NORTH TEXAS (CBSDFW.COM) — Some consumers could lose access to their credit cards just when they need them the most.

As COVID-19 takes a toll on the U.S. economy and unemployment surges, lenders could cut credit card limits or close cards entirely.

Synchrony, which issues credit cards for stores like American Eagle and TJ Maxx, could lower limits as “the environment evolves,” according to a spokesperson.

While a spokesman for Discover denied it was reducing limits for existing customers, he noted the company could tighten credit lines for new members.

“From the bank standpoint, it’s all about risk, and they’re nervous they may not get paid back,” said Ted Rossman, an industry analyst for CreditCards.com and Bankrate. “It’s really bad timing for consumers.”

Rossman said companies can slash limits and cancel cards without warning. It’s happened before.

During the recession, 20% of credit card lenders cut limits for borrowers with prime credit scores, according to a 2008 Fed Senior Loan Officer Opinion Survey.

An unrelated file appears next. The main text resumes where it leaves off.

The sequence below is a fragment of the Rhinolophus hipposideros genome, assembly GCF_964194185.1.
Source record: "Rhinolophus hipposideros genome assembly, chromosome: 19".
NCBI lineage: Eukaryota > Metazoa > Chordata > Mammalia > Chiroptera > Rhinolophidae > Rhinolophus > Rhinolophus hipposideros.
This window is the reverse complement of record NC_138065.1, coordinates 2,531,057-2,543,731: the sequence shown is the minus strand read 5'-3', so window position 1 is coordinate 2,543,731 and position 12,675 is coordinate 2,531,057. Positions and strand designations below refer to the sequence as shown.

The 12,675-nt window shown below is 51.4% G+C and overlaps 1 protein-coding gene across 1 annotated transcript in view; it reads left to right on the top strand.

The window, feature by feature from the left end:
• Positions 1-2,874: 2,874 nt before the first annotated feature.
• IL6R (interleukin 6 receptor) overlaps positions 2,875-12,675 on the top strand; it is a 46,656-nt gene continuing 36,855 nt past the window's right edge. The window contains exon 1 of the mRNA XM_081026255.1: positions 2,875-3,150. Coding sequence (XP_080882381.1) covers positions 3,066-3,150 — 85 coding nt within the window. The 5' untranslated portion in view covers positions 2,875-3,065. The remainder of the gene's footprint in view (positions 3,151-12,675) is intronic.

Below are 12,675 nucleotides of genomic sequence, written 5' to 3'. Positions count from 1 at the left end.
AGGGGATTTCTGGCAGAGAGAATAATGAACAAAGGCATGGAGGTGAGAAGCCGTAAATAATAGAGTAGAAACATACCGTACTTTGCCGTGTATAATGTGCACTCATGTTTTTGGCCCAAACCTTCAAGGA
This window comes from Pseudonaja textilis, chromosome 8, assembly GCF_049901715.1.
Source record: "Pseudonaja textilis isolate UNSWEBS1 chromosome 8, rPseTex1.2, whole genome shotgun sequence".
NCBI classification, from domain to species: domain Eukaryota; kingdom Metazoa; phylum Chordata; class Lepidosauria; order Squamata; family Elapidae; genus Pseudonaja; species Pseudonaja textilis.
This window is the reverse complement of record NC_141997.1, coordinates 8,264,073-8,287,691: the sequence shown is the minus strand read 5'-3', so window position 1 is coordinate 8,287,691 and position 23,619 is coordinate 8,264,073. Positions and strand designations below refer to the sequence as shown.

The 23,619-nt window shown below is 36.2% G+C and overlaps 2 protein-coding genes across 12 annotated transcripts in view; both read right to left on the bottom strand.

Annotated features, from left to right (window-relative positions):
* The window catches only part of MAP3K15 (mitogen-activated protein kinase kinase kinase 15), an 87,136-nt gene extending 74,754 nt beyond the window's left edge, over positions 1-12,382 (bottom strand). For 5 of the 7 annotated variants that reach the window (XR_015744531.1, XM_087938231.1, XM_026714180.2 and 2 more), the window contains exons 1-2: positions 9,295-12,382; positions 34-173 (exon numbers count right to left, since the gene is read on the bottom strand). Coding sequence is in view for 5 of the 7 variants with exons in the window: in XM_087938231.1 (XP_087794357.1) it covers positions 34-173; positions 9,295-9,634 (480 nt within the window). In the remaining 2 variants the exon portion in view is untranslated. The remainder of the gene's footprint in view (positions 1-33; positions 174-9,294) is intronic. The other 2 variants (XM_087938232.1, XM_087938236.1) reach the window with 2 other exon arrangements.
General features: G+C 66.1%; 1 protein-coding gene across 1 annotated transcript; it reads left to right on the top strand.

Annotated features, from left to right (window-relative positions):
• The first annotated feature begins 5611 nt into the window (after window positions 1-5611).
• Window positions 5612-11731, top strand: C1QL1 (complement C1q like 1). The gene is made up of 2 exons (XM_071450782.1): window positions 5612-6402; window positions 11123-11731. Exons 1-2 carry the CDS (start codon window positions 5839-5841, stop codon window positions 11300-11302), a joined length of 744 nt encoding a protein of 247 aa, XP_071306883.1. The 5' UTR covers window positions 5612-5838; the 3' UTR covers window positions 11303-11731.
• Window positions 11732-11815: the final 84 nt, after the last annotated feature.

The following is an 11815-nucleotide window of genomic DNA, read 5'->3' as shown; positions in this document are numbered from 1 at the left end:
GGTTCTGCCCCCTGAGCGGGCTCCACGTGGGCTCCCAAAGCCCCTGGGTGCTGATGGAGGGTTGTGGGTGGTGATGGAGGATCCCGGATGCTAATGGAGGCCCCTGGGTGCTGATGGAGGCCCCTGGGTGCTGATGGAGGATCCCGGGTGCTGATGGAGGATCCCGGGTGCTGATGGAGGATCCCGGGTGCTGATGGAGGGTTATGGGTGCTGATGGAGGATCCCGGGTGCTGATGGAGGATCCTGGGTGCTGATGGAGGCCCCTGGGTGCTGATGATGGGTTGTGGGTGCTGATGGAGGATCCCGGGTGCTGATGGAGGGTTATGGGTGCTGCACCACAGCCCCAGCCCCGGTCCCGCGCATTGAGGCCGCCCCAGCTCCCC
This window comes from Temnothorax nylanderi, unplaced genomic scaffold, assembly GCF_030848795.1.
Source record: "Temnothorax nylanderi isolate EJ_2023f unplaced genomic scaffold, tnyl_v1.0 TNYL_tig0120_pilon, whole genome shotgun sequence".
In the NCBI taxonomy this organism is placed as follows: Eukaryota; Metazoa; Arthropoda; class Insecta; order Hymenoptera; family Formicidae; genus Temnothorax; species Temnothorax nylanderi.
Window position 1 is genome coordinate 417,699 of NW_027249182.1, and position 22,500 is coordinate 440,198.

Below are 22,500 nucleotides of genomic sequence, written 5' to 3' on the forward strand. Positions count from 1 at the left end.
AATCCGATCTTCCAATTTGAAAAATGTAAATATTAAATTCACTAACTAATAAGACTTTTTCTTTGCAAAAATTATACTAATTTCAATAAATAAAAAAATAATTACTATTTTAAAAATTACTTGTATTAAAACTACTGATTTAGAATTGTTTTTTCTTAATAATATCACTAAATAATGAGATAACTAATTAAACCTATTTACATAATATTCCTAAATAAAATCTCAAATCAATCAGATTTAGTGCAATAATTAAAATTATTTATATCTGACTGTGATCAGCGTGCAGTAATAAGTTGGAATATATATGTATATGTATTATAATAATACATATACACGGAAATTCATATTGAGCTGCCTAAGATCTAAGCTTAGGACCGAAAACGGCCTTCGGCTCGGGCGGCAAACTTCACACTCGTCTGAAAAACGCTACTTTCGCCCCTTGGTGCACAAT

The same survey found 60% of card companies reduced credit lines for cardholders with subprime credit scores.

“During the financial crisis, over 10% of credit card bills went completely unpaid,” Rossman said. “Credit cards are unsecured debt… they are often the first bills to go unpaid.”

Rossman said lenders could take action if customers are nearing their credit limit. He suggested asking for leniency if consumers find themselves in financial turmoil.

“The card companies want to work with you. Some of it is nice, it’s goodwill, the right thing to do. Some of it is very practical, they want some of your money rather than none of your money,” Rossman said.

Starting a conversation with a lender worked for Monica Hatcher, who is a single mother struggling to make ends meet.

Hatcher said she told her lender she would pay her balance if they could waive her late fees. The pitch worked.

“I’m trying to be as stress free as possible,” said Hatcher, who stated she is now trying to pay most of her expenses with cash, as opposed to credit.

Rossman applauded the strategy.

“If you can, try to pay down your balance and gain some separation between your credit limit and how much you owe,” Rossman said.

Rossman also suggested bringing inactive cards back to life since those are prime candidates for cancellation.

He said paying off small purchases can help improve credit scores and keep cards open.